The Renters Reform Bill – Are s.21 notices still on track to be scrapped?

By Saagar Mehta


The Renters Reform Bill is the Act that seeks to abolish s.21 notices and ‘no fault’ evictions, inevitably making it more difficult for Landlord’s to obtain possession of their property let on an assured shorthold tenancy.

In our first blog on the proposed changes in January 2023 we asked the question “Will 2023 be the Year that Section 21 Notices are Abolished?” and whilst the answer to that question is clearly no, the question now is whether the proposed changes will be made at all?

We looked at the proposed changes in detail in our blog on “The Effects on Residential Landlords of The Renter’s (Reform) Bill”.  Our Team also presented on the changes in July 2023 and to date, there have been no significant changes (despite widespread concern) on the Bill as drafted last Summer. 

Within our presentation we speculated that the potential earliest date for the Bill to be become law would be October 2024.  Are we now on track for s.21 notices to be abolished this year?

The Bill is still making it’s way through parliament and it is unknown when the next reading of the Bill will occur.  The current government have restated their intention to abolish the s.21 eviction process and with the next General Election occurring around January 2025, it is still possible the act will come into force as early as October 2024. 

During the King’s Speech in November 2023, it was said that the reforms to the private rental sector could not be introduced without reform of the court administration system to deal with such matters efficiently.  Whilst we are sure all parties would welcome such reform; it seems unlikely there will be a radical overhaul of the current court system before the government seek to introduce the Bill.  From the latest comments from Michael Gove, it is unclear whether court reform is still on the list of priorities for this government but it seems the Government has provided the ‘green light’ for section 21 notices to be scrapped in any event.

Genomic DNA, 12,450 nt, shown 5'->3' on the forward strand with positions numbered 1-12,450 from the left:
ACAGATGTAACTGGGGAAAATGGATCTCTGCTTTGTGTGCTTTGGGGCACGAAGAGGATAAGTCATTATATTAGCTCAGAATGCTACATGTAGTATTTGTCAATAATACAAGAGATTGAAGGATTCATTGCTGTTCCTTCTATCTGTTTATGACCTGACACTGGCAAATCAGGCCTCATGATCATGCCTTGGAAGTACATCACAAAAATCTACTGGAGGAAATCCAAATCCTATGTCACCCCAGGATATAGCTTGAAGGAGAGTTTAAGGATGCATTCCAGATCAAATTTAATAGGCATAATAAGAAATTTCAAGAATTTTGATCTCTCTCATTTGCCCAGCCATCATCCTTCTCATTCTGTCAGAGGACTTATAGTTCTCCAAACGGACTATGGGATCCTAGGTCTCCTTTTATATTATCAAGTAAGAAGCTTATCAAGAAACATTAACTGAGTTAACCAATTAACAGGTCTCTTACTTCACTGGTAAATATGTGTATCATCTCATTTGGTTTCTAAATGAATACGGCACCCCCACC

Whilst an October 2024 date perhaps seems an optimistic timeframe; both the current government and Labour are committed to making changes to the rental sector and it is, therefore, likely changes will be made.  Over a year on from our first blog asking the question on when changes will be made, we are non the wiser on when it may come into force.

Landlord’s can take some comfort in the fact that when the act is introduced, the current proposals state that for existing tenancies the new provisions will not come into effect for a further 12 months; whilst this is not set in stone, we would not expect existing Landlords to have to comply immediately. 

There are concerns from all angles to ensure that a fair balance is struck between landlords’ remedies and tenants’ rights.  However, the upcoming General Election leaves very little time to ensure the process is as smooth as it can be.  We will continue to keep up to date with any changes and share these with you, so you are prepared.

If you are concerned about the changes and your ability to obtain possession of a property in the future, we recommend you seek advice now to see if there are provisions you can include within your tenancy agreement that may assist.

If you are interested in continuing to receive updates on this or you would like any further advice in respect of residential possession claims, please contact the team on 0345 646 0406 or fill in our enquiry form and a member of the team will be in touch.